New Delhi: While India has officially called for the extradition of fugitive Muslim preacher Zakir Naik, Malaysia’s former attorney general has claimed in a book that New Delhi was ready to settle for Kuala Lumpur to only “expel him from our shores”.
On January 30, Malaysia’s first non-Malay and non-Muslim attorney general, Tommy Thomas, published his memoirs, touted as the first insider account of the Pakatan Harapan (PH) that came to power in the historic 2018 elections.
In My Story: Justice in the Wilderness Thomas recounts his period as Malaysia’s highest legal officer, including the dilemma over Zakir Naik.
In January 2018, India had formally requested Naik’s extradition to face charges of “encouraging and aiding” the promotion or attempt to promote “feelings of enmity, hatred or ill-will between different religious communities and groups”. After five months, the Najib Razak government fell in the general elections, which led to Mahathir Mohammad being sworn in as prime minister in May 2018.
Thomas wrote that shortly after taking office in June 2018, he met with the Indian high commissioner and Naik was the “first issue for discussion”. “The Indian High Commissioner was frank. Indian-Malaysian relations would not be on an even keel unless the Zakir Naik issue was resolved to India’s satisfaction,” he writes.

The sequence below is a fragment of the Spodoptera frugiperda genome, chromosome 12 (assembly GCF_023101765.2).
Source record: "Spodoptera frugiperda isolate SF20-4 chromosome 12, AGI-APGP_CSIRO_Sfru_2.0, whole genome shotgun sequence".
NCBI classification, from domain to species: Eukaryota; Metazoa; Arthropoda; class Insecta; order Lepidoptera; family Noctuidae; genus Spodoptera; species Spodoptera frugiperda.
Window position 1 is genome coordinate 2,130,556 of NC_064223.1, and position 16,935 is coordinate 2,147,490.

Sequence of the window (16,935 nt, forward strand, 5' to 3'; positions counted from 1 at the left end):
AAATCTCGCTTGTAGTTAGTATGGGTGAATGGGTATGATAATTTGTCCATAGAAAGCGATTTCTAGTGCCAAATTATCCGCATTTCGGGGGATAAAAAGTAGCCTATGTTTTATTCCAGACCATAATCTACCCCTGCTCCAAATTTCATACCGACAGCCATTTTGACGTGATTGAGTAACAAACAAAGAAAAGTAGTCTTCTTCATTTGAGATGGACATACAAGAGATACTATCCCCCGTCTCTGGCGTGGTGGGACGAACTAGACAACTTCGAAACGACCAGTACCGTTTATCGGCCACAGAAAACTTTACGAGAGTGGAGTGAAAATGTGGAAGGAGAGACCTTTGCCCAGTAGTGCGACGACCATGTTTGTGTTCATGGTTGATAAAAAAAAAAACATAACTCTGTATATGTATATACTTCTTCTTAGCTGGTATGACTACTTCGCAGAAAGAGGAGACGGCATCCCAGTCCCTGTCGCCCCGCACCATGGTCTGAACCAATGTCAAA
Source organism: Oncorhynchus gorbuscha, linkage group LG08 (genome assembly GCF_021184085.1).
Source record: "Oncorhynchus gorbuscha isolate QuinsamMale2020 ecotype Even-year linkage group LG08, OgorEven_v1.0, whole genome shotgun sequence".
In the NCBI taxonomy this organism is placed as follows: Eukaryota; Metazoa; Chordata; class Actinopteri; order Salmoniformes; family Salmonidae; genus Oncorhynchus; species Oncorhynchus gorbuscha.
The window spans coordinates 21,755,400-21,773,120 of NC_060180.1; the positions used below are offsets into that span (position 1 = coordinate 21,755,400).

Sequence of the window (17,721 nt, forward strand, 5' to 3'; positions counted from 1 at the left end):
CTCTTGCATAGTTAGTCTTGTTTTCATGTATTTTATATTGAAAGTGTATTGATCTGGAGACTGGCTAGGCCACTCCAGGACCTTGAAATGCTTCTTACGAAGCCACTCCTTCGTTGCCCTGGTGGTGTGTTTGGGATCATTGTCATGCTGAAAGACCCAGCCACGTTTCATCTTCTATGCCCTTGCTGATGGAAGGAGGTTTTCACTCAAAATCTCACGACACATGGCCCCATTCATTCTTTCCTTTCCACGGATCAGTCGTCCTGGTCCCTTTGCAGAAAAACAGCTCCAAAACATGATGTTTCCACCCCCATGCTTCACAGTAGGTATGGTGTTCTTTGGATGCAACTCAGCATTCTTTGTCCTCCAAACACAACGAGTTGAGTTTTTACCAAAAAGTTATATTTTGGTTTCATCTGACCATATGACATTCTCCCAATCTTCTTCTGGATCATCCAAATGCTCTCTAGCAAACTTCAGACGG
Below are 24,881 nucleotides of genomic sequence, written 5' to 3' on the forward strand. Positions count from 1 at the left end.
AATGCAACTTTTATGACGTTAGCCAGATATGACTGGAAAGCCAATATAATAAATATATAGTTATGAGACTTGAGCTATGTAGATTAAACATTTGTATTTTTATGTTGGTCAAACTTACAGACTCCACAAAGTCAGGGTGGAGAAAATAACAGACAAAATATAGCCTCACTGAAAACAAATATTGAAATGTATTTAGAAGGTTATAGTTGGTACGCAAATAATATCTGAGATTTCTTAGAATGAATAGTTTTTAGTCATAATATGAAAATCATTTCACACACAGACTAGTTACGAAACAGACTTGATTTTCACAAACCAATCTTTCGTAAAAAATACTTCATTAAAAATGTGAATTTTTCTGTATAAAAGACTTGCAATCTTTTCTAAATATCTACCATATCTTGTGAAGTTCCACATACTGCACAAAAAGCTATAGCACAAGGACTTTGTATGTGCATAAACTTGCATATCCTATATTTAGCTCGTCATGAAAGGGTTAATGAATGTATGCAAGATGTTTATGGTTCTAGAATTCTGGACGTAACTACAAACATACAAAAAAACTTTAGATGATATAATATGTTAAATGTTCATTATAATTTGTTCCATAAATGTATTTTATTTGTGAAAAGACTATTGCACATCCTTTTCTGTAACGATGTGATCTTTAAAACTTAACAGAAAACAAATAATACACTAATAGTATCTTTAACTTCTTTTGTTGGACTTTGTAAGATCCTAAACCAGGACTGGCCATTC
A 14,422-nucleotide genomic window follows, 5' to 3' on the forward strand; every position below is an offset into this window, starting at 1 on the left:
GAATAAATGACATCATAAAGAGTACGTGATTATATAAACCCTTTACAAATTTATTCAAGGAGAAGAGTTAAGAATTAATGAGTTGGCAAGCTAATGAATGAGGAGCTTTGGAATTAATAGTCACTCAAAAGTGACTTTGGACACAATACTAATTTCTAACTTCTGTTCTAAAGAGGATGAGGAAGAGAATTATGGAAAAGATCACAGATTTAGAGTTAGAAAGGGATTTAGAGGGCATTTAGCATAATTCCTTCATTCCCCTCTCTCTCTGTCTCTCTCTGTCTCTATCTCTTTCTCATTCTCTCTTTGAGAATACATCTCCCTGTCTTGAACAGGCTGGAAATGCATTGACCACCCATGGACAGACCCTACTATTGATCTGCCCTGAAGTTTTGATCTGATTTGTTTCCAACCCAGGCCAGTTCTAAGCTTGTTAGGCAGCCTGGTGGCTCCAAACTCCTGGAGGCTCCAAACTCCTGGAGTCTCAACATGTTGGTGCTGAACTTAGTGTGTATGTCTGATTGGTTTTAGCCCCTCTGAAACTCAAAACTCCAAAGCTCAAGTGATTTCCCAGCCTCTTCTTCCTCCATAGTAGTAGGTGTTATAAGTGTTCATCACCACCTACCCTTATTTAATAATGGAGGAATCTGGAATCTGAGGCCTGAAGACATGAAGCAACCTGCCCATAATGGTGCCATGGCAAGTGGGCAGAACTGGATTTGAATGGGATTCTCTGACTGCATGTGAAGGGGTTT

He then claims that the Indian envoy told him it was “not necessary” for Naik to be extradited to India, rather India “just wanted Malaysia to expel him from our shores”.
“The High Commissioner stated that it was not necessary for Malaysia to extradite Zakir to India to face criminal charges. Instead, India just wanted Malaysia to expel him from our shores. Where Zakir travelled to thereafter was not Malaysia’s concern, and India would be happy that a thorn in bilateral ties had disappeared. I said I would bring up the matter with the Prime Minister. Before that I wrote to the IGP, who replied that the police had no objection to Zakir’s expulsion from Malaysia.”
The Wire has contacted the Ministry of External Affairs for a response, which will be added to this article when received.
Thomas narrated that he was against instituting extradition proceedings against Naik, as it would have to be in an open court and could turn into a “political circus”. The Indian high commissioner apparently concurred with him, he writes.
“He agreed that instituting extradition proceedings in our courts on behalf of the government of India, as was required by the law of extradition and the treaty between our two countries. would exacerbate tension. Such proceedings would be in open court. Zakir would be represented by a host of lawyers who would turn them into a political circus, the social media would fan it emotionally, relations between religious groups and races would further deteriorate, and the appeal process in court would take years. At the end of a long legal journey in the courts, extradition might ﬁnally be denied by our apex court. In the meantime, the country would be torn asunder. l was not prepared to undertake such a reckless course.”
Earlier in the book, Thomas wrote that the issue of the “controversial and notorious” preacher was handled poorly by the Malaysian government, worried about a religious backlash if Naik was extradited to India.
The former attorney general alleged that the Indian-origin preacher was given a permanent residence by Ahmad Zahid Hamidi, deputy prime minister and home minister in the previous government, “apparently against the advice of the Special Branch”.